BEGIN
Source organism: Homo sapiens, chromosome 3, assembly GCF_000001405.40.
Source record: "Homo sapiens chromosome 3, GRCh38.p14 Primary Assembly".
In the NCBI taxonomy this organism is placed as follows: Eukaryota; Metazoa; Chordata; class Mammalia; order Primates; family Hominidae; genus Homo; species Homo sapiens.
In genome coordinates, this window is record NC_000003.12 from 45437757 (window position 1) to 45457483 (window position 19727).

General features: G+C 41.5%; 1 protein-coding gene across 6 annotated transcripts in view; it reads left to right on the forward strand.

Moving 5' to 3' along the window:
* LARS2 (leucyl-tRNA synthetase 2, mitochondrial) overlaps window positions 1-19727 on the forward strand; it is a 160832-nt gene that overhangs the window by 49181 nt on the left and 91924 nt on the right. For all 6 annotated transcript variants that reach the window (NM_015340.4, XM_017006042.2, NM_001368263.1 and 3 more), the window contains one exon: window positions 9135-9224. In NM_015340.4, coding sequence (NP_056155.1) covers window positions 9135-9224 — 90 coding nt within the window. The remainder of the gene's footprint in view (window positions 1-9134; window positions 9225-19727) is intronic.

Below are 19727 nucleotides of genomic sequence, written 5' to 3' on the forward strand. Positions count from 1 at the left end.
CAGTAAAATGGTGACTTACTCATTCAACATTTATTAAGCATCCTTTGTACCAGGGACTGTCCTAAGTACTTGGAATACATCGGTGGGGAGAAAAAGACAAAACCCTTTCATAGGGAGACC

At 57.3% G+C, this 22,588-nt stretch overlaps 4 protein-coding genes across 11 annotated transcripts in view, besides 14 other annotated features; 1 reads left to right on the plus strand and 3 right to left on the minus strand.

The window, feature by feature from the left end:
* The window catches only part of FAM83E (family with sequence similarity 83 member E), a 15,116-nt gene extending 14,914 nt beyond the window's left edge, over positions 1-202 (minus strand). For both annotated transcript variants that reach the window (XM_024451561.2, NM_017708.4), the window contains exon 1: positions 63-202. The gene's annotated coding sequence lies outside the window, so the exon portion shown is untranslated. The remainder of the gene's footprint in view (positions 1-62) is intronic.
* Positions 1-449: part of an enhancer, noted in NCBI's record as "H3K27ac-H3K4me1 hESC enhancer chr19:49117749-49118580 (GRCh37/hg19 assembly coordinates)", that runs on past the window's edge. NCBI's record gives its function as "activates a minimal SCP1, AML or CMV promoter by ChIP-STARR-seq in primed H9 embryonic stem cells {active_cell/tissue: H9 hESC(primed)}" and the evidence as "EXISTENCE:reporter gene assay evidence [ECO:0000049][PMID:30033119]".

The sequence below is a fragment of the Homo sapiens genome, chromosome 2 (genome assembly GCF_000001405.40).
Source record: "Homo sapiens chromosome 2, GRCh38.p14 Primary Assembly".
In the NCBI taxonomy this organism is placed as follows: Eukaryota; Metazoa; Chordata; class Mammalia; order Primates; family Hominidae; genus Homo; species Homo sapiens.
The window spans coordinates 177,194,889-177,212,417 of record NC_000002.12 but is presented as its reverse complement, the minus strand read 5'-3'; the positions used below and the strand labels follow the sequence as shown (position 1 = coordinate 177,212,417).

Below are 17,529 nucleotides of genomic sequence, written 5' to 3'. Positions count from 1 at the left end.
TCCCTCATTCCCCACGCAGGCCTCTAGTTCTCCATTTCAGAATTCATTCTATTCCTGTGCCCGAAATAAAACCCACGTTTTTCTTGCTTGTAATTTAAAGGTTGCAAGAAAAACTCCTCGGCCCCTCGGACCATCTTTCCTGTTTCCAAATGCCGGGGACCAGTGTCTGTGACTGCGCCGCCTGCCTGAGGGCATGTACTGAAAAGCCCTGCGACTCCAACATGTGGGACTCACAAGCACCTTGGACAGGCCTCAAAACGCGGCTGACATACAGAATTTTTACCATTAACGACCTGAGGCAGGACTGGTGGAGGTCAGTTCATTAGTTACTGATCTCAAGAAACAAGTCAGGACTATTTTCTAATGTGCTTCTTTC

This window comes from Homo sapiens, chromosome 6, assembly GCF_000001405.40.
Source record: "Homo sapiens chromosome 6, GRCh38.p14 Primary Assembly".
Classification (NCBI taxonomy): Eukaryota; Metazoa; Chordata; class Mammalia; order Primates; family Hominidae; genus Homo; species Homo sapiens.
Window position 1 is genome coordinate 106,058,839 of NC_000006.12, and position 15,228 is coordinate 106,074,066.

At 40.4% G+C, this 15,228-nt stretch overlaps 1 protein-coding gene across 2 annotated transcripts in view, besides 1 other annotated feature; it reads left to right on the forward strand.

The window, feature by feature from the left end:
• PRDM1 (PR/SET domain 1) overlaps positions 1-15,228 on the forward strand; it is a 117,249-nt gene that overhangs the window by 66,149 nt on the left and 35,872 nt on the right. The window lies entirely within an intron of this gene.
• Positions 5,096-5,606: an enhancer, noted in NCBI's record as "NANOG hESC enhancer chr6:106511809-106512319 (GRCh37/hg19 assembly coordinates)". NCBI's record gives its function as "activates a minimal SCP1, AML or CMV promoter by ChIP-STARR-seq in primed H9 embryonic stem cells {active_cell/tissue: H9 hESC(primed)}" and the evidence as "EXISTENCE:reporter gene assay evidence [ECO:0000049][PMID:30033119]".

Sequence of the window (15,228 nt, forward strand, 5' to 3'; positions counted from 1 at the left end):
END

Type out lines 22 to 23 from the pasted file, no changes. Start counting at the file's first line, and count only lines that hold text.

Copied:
Classification (NCBI taxonomy): Eukaryota; Metazoa; Chordata; class Mammalia; order Primates; family Hominidae; genus Homo; species Homo sapiens.
Window position 1 is genome coordinate 106,058,839 of NC_000006.12, and position 15,228 is coordinate 106,074,066.